Having regaled Andy and Ana with our tales of derring do we find that 21 years later the boat is somewhat more substantial and carries 20+ passengers. We quickly cruise down the river to its confluence with the sea. The towering, roiling wave of our memory was not much more than a ripple so we all escaped Jane’s clutching grip this time and before too long we were making landfall at Agujitas, the only village of any note in Corcovado. Here, there is a choice of reasonably priced accommodation, restaurants, bars and a couple of shops. Our home for the next few days was La Terrazza Verde, run by the delightful Jenny. It’s perched up above the beach with lovely views. In the evening flocks of parrots fly in to spend the night in the trees surrounding the property so we were in seventh heaven.


We arranged a tour with a bird guide for the following morning and meanwhile went to explore the village. At this time of the year it’s a bit of a dusty pueblo but a great place to base yourself for exploring the national park if you want to avoid the lodges. We ended up at the beach and went for a refreshing swim in Drake Bay.

The bay is named after Sir Francis Drake who reputedly used the area as a port, perhaps because of its remoteness given that, according to Ticos, he was a pirate rather than the national hero we British regard him as being. I think the locals accuse him of stealing all their Spanish gold, quietly forgetting that the Conquistadors themselves stole their gold from the Aztecs and Mayans in the first place.

5.30 am the following morning found Jane and I kitted out in boots and binoculars and shaking hands with Carlos our guide. He usually works for one of the lodges but Jenny recommended him to us as one of the best local guides. And so he turned out to be. Bird watching in Costa Rica is best carried out in the few hours after dawn and the few hours before sunset so early starts are a given. But that suits us and it is great to wander off just as the birds start getting active. The Red-lored Parrots were screeching overhead and pairs of the gaudy Scarlett Macaws streamed by, looking like military jets flying in formation on a mission. With the sun rising up over the horizon it was a magical start to the day.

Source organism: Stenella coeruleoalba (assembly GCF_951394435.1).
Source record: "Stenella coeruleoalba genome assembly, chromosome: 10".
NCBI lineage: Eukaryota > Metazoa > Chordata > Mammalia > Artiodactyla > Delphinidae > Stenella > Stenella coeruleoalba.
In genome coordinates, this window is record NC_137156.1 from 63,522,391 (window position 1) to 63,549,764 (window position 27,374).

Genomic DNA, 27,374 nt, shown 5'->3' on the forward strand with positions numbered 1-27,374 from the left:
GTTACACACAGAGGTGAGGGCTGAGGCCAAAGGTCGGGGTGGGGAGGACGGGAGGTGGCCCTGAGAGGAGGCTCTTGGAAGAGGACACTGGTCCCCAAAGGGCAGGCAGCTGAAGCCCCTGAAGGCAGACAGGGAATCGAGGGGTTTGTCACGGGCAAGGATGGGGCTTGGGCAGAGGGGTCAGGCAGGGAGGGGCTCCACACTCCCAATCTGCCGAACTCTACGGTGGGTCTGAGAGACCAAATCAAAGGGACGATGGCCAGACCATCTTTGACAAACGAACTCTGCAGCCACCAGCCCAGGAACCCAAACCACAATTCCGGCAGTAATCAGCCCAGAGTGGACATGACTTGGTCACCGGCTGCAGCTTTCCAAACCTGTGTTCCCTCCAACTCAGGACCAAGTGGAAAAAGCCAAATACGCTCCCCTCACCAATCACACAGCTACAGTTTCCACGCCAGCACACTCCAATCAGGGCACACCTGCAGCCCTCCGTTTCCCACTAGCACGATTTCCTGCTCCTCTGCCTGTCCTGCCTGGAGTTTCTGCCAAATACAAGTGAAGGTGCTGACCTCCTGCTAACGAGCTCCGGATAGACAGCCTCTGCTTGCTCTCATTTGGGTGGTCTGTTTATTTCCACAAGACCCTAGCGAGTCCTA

Carlos’ English is very good and his knowledge of birds exceptional. We spent a great three hours in his company and spotted many birds, including some of the scarcer ones. So our birding tour of Costa Rica was off to a great start. Meanwhile, Andy and Ana had gone off on their own trip, using quad bikes to explore the local area and having their own fun.

For the afternoon we hiked over to Cocalito Beach. This was the place that Jane and I first set foot on in Corcovado in 1995. Back then it was a very remote spot with just a rudimentary ‘lodge’ to stay at. I say lodge but it was in reality just a series of rough huts on the beach and just getting there was a challenge. Nowadays there’s an easy 40 minute trail running from Agujitas and the lodge has long since given in to the ravages of time. But the beach is still just as beautiful and the Pacific rollers still pound onto it with the same exilerating force. It was lovely to be back.


We had arranged to do another birding walk with Carlos the following morning but he had to do a job for his lodge so we were left to our own devices but still managed to spot some good birds. When we got back to La Terrazza for breakfast Ana had the great idea of taking a boat to Playa San Josecito further along the coast. This beach has lovely golden sand but also some decent snorkelling and we enjoyed several hours swimming, snorkelling and relaxing.

Our time in Drake Bay was over all too soon. It remains one of Costa Rica’s most remote destinations and well worth the effort of getting there.